Naked-and-UnashamedJerry Root was Jeremy Rios’s mentor and professor when he attended Wheaton College.  The material in this book parallels the material which Jerry and Claudia had used for Jeremy and his wife Liesel’s premarital counseling. Later when Jeremy became a pastor, they used this same material for premarital counseling with other engaged couples, corresponding with Jerry to fill in the gaps in what he was missing in their notes. Jerry had a manuscript for a book he and Claudia wrote which he sent Jeremy to use in counseling. Jeremy used it in counseling, refined it and helped prepare the material for publication. As Rios says, “Jerry and Claudia’s wisdom is the beating heart of the book, and it is the wisdom I have sought to inhabit and live in my own marriage” (201).  The Roots bring wisdom won by 42 years of marriage. Jeremy and Liesel Rios have been married for 14 years.

The premise of the book is that marriage asks each of us to reveal ourselves wholly to our spouses. Rios and Roots encourage couples to open up about our histories, our understandings, our spiritual lives, our understanding and experience of gender, our expectations for family and parenting, expectations of finances, and of course, sex.  The hope is that women and men would enter into marriage fully, holding nothing back from their spouse, and entering into the sort of relational covenant which God intended for marriage.

Rios and the Roots describe this opening up and revealing’ in four sections of their book. In part 1,  they describe undressing the areas that allow for greater relational intimacy for couples: sharing our stories (personal histories), our hearts (how we give and receive love), our minds (our goals and dreams), and our souls (our relationship with God). In part 2, they unpack gender, dynamics of communication and woundedness, Part 3 is about exploring expectations shaped by our family and cultural identities (race, nationality, etc), our expectations about parenthood and child raising, and finances.  Part 4, intentionally left to the end, describes undressing our sexual selves for the life of sex, and expectations for the wedding night.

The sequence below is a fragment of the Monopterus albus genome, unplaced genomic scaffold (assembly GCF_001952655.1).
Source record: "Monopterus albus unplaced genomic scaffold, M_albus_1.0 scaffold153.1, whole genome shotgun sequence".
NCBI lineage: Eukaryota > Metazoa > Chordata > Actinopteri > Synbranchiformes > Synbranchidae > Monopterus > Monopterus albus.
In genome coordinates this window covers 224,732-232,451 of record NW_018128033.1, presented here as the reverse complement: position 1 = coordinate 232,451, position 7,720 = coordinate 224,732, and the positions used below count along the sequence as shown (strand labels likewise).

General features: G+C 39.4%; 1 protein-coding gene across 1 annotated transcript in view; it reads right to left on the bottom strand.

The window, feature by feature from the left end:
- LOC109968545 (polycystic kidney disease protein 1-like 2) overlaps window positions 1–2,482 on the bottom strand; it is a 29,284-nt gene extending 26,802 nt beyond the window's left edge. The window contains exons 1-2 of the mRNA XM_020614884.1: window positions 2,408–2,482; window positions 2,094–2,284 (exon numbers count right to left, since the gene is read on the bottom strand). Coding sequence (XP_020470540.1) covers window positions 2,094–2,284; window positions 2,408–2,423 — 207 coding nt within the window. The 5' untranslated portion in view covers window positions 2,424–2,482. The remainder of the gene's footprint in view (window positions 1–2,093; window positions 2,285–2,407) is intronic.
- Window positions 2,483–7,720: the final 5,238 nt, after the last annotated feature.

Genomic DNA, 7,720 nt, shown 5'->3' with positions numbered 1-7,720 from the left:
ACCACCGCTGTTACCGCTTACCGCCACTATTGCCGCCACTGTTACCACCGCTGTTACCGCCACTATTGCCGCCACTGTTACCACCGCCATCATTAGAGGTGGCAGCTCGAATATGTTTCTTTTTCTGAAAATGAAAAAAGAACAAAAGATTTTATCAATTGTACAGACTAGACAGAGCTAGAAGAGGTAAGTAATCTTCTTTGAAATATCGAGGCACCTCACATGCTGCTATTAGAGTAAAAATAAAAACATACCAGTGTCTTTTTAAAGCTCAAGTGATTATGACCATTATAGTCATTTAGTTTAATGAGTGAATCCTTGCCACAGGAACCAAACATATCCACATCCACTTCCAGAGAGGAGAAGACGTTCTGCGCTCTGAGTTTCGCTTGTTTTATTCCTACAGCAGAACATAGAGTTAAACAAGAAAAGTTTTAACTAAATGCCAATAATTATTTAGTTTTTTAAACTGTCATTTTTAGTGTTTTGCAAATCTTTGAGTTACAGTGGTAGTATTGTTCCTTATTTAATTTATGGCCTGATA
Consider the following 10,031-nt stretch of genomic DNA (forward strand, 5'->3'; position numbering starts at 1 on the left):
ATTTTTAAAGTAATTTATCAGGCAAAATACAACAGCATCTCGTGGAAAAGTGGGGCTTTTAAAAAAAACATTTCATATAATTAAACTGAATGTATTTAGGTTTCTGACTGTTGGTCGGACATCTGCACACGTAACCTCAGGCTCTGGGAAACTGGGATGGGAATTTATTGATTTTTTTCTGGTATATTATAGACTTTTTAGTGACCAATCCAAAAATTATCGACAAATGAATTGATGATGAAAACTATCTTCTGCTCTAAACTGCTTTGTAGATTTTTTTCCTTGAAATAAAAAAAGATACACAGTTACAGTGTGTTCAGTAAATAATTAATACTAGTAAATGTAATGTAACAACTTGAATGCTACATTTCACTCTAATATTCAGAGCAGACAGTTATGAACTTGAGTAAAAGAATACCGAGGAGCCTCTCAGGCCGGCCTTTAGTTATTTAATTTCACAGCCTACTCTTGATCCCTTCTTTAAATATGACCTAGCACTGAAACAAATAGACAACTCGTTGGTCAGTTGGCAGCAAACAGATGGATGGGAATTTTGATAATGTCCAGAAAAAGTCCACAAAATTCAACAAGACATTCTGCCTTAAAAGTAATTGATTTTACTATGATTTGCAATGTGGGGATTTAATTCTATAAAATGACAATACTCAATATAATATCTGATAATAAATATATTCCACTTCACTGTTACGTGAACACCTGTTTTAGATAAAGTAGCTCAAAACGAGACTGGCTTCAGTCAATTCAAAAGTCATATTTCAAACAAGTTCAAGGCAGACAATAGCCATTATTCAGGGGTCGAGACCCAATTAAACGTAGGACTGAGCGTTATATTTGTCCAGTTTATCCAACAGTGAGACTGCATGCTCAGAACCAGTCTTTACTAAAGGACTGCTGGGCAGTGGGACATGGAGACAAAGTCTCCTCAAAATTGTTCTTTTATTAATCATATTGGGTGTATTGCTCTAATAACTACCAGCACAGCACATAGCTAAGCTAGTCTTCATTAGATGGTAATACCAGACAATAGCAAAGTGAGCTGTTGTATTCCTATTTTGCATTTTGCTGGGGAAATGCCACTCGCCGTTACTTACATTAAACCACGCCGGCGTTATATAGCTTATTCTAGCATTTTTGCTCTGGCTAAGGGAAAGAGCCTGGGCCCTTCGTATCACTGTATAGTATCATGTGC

The Roots and Rios operate from a conservative, evangelical perspective on marriage and they say a lot that is really helpful. In fact every area they address, or. . . ahem . . . undress, is necessary for the type of life sharing which enables the sort of covenantal life-sharing where the two become one. There is not a single area they discuss, which is unimportant. Part 1 of their book  “Unmasking for Intimacy” is really good and they say some wonderful things about exploring each others’ histories, how we express intimacy, our life goals, and our spiritual life. They also explore communication well, drawing on the research of John Gottman. Throughout the book, the chapters each end with an assignment for couples to explore together their thoughts on the topic. A couple who reads this book on their own or in the context of premarital counseling would share with one another their hopes and hang-ups, expectations and understanding. This is all really good stuff.

This is a book I could use as a pastor in leading others through premarital counseling, but not without some caveats. I didn’t agree with everything Rios and the Roots had to say. For example, I am a Biblical egalitarian, and what I read in the chapter on gender advocated a sort of soft complementarianism, advocating for gender roles, where my tendency is to see mutuality. They quote Ephesians 5:22-33 to show that wives are called to “submit” and husbands are called to “sacrifice” (73-74), without referencing Ephesians 5:21 which describes mutual submission and supplies the whole ‘submit’ verb for the phrase, “wives submit to your husband” in Ephesians 5:22—the more literal rendering being simply, ‘wives, to your husband’. They describe male headship as the husband getting to cast the final vote if the couple is at loggerheads and can’t agree on a big decision(76). However, the Roots and Rios do present their views on gender humbly and acknowledge you could be complementarian, egalitarian, or not identify with either camp and have a successful marriage “so long as you acknowledge the complexities of gender, discuss them together and are striving to love one another sacrificially according to the command of Scripture” (74).